When two employees hate each other, their animosity can turn a healthy working environment into a toxic space.
Coworker conflict will always come up; you can’t be everyone’s best friend. In reality, conflict is healthy, when it’s er healthy. However, we need to be civil and able to work together. The longer the dislike between employees endures, the more it’s likely to hurt their productivity and that of those around them. Eventually, it needs to change and be remedied.
If the conflict is among hourly workers, you’d probably be inclined to ignore the spat, or perhaps discipline the employees if it has affected their performance. You may even just let one or both go to avoid the drama. However, when the feud is between professional staff, the situation becomes more complicated. And, when the conflict is between peers who are vying for an upcoming vacancy due to executive succession planning, emotions and ambitions can get the best of anyone.
Hopefully you proactively screen out candidates with behavioral issues using pre-hire assessments. But, dislike among workers can stem from any number of work- or non-work-related issues. Perhaps they’re from different social circles or have differing backgrounds; it could be the way they do (or don’t do) their work; or something trivial such as the sound of their voice or malodorous lunch they eat in the other’s vicinity. Whatever the reason, it is in everyone’s best interest to address and resolve the matter before it becomes toxic in the office.
Outcomes of Coworker Conflict
Once you’re made aware of your employees not getting along, there are six possible outcomes of resolving conflict among coworkers:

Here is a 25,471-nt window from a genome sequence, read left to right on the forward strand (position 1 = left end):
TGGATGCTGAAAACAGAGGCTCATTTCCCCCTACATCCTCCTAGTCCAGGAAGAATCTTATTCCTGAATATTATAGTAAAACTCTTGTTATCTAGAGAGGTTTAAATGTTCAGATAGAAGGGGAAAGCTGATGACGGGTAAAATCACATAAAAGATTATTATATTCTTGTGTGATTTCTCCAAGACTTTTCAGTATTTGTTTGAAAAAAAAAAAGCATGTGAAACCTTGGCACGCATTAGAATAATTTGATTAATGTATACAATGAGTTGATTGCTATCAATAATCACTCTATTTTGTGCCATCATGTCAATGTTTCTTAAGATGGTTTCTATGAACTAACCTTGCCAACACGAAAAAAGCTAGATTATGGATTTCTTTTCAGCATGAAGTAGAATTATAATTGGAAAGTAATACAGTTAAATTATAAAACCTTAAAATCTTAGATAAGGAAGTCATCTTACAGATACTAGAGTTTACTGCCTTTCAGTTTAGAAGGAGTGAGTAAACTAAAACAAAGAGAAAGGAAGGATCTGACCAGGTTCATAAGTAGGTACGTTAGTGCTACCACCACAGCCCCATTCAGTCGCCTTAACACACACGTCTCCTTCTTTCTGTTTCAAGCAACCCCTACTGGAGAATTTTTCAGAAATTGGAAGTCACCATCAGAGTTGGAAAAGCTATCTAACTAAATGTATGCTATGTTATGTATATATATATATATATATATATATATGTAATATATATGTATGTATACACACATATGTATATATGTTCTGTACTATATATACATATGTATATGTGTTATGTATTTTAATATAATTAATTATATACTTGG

- Both parties work out their differences, rise above, and move on.
- Both parties agree to disagree, but get past it and move on.
- Both parties say they’ve moved on, but one or both secretly harbors continued ill will. Negativity lurks and performance soon begins to dip.
- One party sucks it up and acquiesces while the other seemingly “wins.” Conflict could continue.
- The “wrong” party won’t budge and needs to be removed from the department and possibly let go.
- The situation damages both workers and both leave.
You’ve probably encountered people in your personal or professional lives who always seem to be mired in drama and have a knack for dragging others into their issues. If you think, “Here we go again” regarding one of the employees involved in the conflict, then that’s probably a sign that the person needs to change their attitude or be terminated.
Some would argue that creative tension among peers and coworkers can yield superior results due to the competition and rivalry that is formed. While this might be true on a project basis, it can easily establish a permanent us-versus-them culture that devolves into conflict.
Here’s another thought: if you allow coworker conflict to linger without addressing it, one of the workers (or both, or an uninvolved third worker) could go around you to your boss or to HR, making an uncomfortable situation much worse. The implications will be clear: “This was brought to the manager’s attention, and he either chose to ignore it or didn’t know how to deal with it. He’s incompetent.” This could backfire on them, but the damage to your reputation and unwanted scrutiny on your group will be done.
Six Tips for Resolving and Avoiding Coworker Conflict
What can you do to resolve coworker conflict? Each situation will be different, but here are some ways to deal with and avoid future feuding employees:
- Meet with the feuding coworkers to see if you can remedy the situation. Do this quickly to avoid letting it fester and spiral out of control.
- Alert your boss to the situation so that they’re not blindsided by any necessary disciplinary actions now or in the future.
- Involve HR as necessary, which could be as an independent mediator, to put difficult employees on notice or probation, or to begin the process of transferring the troublemakers to another department or location.
- Advocate an environment of respect, tolerance, and civility in the office.
- Maintain an open dialogue with your employees. Freely sharing information and updates on the company and department will quell the need for gossip and rumors.
- Review your policies on use of company email and social media sites. Some disgruntled employees will take their rants online either within or outside of the company. Know your company’s electronic media policies and communicate them with all employees.
To learn more about turning destructive conflict into productive conflict, contact Tom Johnson, Senior Leadership Consultant, 513-272-2451, [email protected]